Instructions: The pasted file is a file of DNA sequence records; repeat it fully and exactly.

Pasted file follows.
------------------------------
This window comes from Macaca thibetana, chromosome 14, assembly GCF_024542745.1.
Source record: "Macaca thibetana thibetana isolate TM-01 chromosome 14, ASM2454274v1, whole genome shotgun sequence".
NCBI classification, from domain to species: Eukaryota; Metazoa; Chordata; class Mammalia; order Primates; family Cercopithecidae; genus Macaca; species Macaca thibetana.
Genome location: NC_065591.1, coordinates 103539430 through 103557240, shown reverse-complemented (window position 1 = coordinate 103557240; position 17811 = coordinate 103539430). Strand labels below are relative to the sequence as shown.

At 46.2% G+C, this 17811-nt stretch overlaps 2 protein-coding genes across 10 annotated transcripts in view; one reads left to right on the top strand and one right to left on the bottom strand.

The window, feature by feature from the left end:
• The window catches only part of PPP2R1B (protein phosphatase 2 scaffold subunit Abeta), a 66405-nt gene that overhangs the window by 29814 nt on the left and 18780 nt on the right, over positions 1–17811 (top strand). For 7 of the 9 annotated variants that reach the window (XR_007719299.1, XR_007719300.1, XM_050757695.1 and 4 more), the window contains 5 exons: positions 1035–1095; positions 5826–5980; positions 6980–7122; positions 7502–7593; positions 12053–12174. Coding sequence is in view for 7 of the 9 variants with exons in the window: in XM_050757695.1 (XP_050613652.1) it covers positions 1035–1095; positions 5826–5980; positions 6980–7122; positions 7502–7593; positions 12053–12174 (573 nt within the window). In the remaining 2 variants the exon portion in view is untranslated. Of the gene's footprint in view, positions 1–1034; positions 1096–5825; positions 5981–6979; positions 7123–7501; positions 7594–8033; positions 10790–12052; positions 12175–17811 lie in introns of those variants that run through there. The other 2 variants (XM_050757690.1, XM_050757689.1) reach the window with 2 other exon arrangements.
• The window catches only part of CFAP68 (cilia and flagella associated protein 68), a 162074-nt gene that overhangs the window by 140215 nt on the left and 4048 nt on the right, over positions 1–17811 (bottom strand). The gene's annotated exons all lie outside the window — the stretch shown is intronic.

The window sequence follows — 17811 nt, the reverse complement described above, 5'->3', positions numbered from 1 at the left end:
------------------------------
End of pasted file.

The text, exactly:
This window comes from Macaca thibetana, chromosome 14, assembly GCF_024542745.1.
Source record: "Macaca thibetana thibetana isolate TM-01 chromosome 14, ASM2454274v1, whole genome shotgun sequence".
NCBI classification, from domain to species: Eukaryota; Metazoa; Chordata; class Mammalia; order Primates; family Cercopithecidae; genus Macaca; species Macaca thibetana.
Genome location: NC_065591.1, coordinates 103539430 through 103557240, shown reverse-complemented (window position 1 = coordinate 103557240; position 17811 = coordinate 103539430). Strand labels below are relative to the sequence as shown.

At 46.2% G+C, this 17811-nt stretch overlaps 2 protein-coding genes across 10 annotated transcripts in view; one reads left to right on the top strand and one right to left on the bottom strand.

The window, feature by feature from the left end:
• The window catches only part of PPP2R1B (protein phosphatase 2 scaffold subunit Abeta), a 66405-nt gene that overhangs the window by 29814 nt on the left and 18780 nt on the right, over positions 1–17811 (top strand). For 7 of the 9 annotated variants that reach the window (XR_007719299.1, XR_007719300.1, XM_050757695.1 and 4 more), the window contains 5 exons: positions 1035–1095; positions 5826–5980; positions 6980–7122; positions 7502–7593; positions 12053–12174. Coding sequence is in view for 7 of the 9 variants with exons in the window: in XM_050757695.1 (XP_050613652.1) it covers positions 1035–1095; positions 5826–5980; positions 6980–7122; positions 7502–7593; positions 12053–12174 (573 nt within the window). In the remaining 2 variants the exon portion in view is untranslated. Of the gene's footprint in view, positions 1–1034; positions 1096–5825; positions 5981–6979; positions 7123–7501; positions 7594–8033; positions 10790–12052; positions 12175–17811 lie in introns of those variants that run through there. The other 2 variants (XM_050757690.1, XM_050757689.1) reach the window with 2 other exon arrangements.
• The window catches only part of CFAP68 (cilia and flagella associated protein 68), a 162074-nt gene that overhangs the window by 140215 nt on the left and 4048 nt on the right, over positions 1–17811 (bottom strand). The gene's annotated exons all lie outside the window — the stretch shown is intronic.

The window sequence follows — 17811 nt, the reverse complement described above, 5'->3', positions numbered from 1 at the left end: